Today, I signed into law the “Countering America’s Adversaries Through Sanctions Act,” which enacts new sanctions on Iran, North Korea, and Russia. I favor tough measures to punish and deter bad behavior by the rogue regimes in Tehran and Pyongyang. I also support making clear that America will not tolerate interference in our democratic process, and that we will side with our allies and friends against Russian subversion and destabilization.
And then he gets wound up:
Still, the bill remains seriously flawed – particularly because it encroaches on the executive branch’s authority to negotiate. Congress could not even negotiate a healthcare bill after seven years of talking. By limiting the Executive’s flexibility, this bill makes it harder for the United States to strike good deals for the American people, and will drive China, Russia, and North Korea much closer together. The Framers of our Constitution put foreign affairs in the hands of the President. This bill will prove the wisdom of that choice.
And on to the inevitable Trumpian finish:
I built a truly great company worth many billions of dollars. That is a big part of the reason I was elected. As President, I can make far better deals with foreign countries than Congress.
Personally, I don’t look at the Russia sanctions portion of the bill as being much different than Trump’s spleen-venting. Europe is probably going to relax some of the sanctions they coordinated with the Obama administration because of this bill. An article in the Trump-unfriendly National Interest calls the sanctions bill a victory for Putin:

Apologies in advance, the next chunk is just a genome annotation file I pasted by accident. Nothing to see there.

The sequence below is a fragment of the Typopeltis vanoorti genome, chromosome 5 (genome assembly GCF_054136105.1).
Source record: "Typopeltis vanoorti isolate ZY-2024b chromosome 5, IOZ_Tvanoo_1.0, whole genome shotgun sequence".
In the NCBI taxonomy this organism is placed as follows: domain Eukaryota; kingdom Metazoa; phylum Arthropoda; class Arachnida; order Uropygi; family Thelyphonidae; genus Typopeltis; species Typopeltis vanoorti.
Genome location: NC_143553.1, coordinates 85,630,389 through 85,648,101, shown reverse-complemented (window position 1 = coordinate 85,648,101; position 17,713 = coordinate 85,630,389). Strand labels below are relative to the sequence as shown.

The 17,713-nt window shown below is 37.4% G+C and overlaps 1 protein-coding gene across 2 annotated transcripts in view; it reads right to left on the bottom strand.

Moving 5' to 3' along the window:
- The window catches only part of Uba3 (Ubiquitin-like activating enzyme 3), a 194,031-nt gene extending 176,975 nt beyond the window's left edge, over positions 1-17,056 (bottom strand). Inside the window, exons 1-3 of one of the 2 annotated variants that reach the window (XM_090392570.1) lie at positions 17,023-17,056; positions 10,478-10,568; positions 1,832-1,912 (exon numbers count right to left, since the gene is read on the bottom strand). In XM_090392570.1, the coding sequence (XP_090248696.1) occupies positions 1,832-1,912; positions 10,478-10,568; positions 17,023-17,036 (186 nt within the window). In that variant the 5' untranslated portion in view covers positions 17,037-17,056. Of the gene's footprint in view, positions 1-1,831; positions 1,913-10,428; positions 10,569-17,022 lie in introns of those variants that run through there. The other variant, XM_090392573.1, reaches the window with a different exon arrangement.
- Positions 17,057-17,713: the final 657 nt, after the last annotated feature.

The U.S. sanctions bill, designed to hurt Russia, may have unintended consequences for the United States. As currently written, it will not only continue to penalize Russia but will also penalize American and European businesses because of its restrictions on energy projects that involve Russian companies. Specifically, the bill seeks to prevent the construction of the Nord Stream Two gas pipeline that would export Russian gas under the Baltic Sea to Europe. Germany supports the pipeline as the most cost-effective way to meet future gas demand, as do most—but certainly not all—of its EU partners. Jean-Claude Juncker, president of the European Commission, has warned that the sanction bill “could have unintended unilateral effects that impact the EU’s energy security interests.” He added that “if our concerns are not taken into account sufficiently, we stand ready to act appropriately within a matter of days.” Moreover, German officials—echoed by Russians—have suggested that real agenda behind the sanctions is to boost U.S. natural gas exports to Europe. Some EU officials have warned that the EU may rethink its own sanctions regime—carefully designed with the Obama administration—if the United States moves forward with the bill. This, of course, would be good news for the Kremlin.
Having said that, it is sad to see a 70-year-old man who is president engage in such petulant and childishness as this. Men of his generation–and even of mine–were taught that in circumstances like this the rule is “don’t complain and don’t explain.” I guess he missed class on that day.